Green building has expanded exponentially, skyrocketing from $10 billion in 2005 to an estimated $85 billion in 2012. Its double-digit growth trend is expected to continue, with recent expectations forecasting the green building industry to exceed $200 billion by 2016.
As more and more U.S. firms strive to reduce both their carbon footprints and their energy costs, it would be reasonable to anticipate a corresponding growth in certification under the U.S. Green Building Council's LEED (Leadership in Energy and Environmental Design) program. Yet, this may not be the case.
According to Turner Construction's Green Building Market Barometer 2012, 56% of executives surveyed said their companies were extremely or very committed to following environmentally sustainable practices in their operations, and an additional 34% were somewhat committed. In addition, 81% of executives indicated their companies would be extremely or very likely to invest in energy efficiency improvements. Yet, only 48% thought it was extremely or very likely that their companies would seek LEED certification if they constructed a green building – down from 53% in 2010 and 61% in 2008.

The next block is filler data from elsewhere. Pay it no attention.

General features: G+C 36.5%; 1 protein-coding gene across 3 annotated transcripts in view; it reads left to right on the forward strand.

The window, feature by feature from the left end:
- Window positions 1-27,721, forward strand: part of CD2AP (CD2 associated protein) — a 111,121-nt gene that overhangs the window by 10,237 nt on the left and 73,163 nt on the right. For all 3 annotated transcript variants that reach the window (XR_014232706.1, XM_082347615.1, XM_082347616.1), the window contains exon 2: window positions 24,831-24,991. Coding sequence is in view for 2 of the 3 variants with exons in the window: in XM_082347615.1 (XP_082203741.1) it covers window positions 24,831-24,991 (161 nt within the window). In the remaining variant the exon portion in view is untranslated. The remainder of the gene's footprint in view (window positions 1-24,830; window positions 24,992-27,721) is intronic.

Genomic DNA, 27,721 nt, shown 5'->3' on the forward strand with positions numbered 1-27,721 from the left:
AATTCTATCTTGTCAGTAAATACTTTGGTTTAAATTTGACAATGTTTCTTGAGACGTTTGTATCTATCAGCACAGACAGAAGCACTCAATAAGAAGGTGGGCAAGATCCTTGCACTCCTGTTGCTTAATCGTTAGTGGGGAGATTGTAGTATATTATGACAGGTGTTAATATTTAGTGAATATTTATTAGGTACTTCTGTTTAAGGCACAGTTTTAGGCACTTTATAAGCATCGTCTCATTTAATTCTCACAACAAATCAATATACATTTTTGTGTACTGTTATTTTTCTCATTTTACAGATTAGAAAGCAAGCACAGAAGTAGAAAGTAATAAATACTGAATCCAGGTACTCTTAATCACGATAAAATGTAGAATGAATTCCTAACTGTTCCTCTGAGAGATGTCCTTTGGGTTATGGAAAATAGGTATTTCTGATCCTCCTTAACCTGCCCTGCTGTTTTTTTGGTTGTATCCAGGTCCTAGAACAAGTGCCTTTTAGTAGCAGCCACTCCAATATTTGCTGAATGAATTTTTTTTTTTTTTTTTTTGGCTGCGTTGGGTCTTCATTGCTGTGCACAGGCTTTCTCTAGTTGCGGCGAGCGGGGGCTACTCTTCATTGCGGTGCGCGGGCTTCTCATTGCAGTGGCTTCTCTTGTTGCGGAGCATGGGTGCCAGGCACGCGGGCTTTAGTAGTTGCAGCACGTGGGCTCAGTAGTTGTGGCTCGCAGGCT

Reasons cited for not seeking LEED certification included the cost of certification, staff time required, time required for the process and the overall perceived difficulty of the process. In addition, many companies are becoming more knowledgeable about how to design and construct green buildings, and are developing their own green building standards. Others are choosing to use alternative green building rating systems in place of the LEED process.
From a global perspective, LEED is still the leader in green ratings systems. Yet, as green building becomes more commonplace, the need for such systems could eventually become obsolete. Time will tell if the LEED program will continue to evolve with the needs of the industry, or one day become a historic footnote in the movement toward a greener future.